Wake up.

April 9, 2011
KK & P Union Terminal

Today I am filled with gratitude and love...

Today I celebrate the anniversary of my waking up.  Four years ago on this day, I decided that I’d had enough.  Enough of the drinking.  Enough of the hangovers.  Enough of the sickness and depression.  I’d done enough drinking for 10 lifetimes and I was wasting enough of the one life I had to live.  I had heard it was never too late to start over, but starting over scared the crap out of me.  “Really?”, I thought.  “I’m 40 years old and I’m really going to quit drinking now?”  I had been drinking quite steadily from the age of 15; I suddenly realized that my 25-year beer-run was finally over.  Never drink again?  Ever?  I was seriously filled with fear.

We gain strength, and courage, and confidence by each experience in which we really stop to look fear in the face… we must do that which we think we cannot.  —Eleanor Roosevelt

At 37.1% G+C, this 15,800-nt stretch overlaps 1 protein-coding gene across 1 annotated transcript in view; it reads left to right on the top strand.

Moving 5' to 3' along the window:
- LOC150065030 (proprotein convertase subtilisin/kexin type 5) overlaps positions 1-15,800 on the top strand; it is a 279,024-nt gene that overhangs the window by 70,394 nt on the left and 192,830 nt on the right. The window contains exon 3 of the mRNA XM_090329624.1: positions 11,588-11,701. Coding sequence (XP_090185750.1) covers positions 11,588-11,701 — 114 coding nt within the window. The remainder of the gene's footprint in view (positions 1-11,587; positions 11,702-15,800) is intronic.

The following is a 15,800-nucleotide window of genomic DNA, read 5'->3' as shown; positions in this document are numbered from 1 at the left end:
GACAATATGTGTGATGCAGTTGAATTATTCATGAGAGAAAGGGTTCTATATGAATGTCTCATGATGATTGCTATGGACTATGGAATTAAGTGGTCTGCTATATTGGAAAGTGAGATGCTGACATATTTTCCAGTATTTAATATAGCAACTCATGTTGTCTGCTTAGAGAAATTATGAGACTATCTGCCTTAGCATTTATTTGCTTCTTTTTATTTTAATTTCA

To allay my fears and begin the walk toward a happy life, I had to come to grips with two very simple ideas. The first was that I didn’t have to stop drinking forever.  I learned in fact that I didn’t have to stop drinking for a year, or a month, or even a week.  All I had to do was not drink *today*.  OK, I thought, I can do that.  The second idea I had to fully wrap my arms around was that I didn’t have to go through this alone.  I was never one for asking others for help, but somehow I found my way into a fellowship of like-minded individuals – people with whom I shared a common problem.  There I found the common solution.  I never looked back.  The drink problem has since been removed from my life.

And then something interesting happened.  Everything gradually got better.

My life today is nothing like it was four years ago.  I was lonely then, today I find myself surrounded by great friends, people I can count on and who truly care about me.  Back then I was out of shape and sick all the time, today I’m training for my first 1/2 Ironman Triathlon and I’m the fittest I’ve ever been.  Toward the end of my drinking I thought I would never know what a healthy, happy relationship looked like.  Today I am engaged to the most beautiful and most amazing woman I have ever known.  Kristine’s love and support means the world to me and I am truly blessed to have her in my life.  Back in those days I didn’t feel like I had much to live for, now I approach every day with excitement, curiosity, and delight.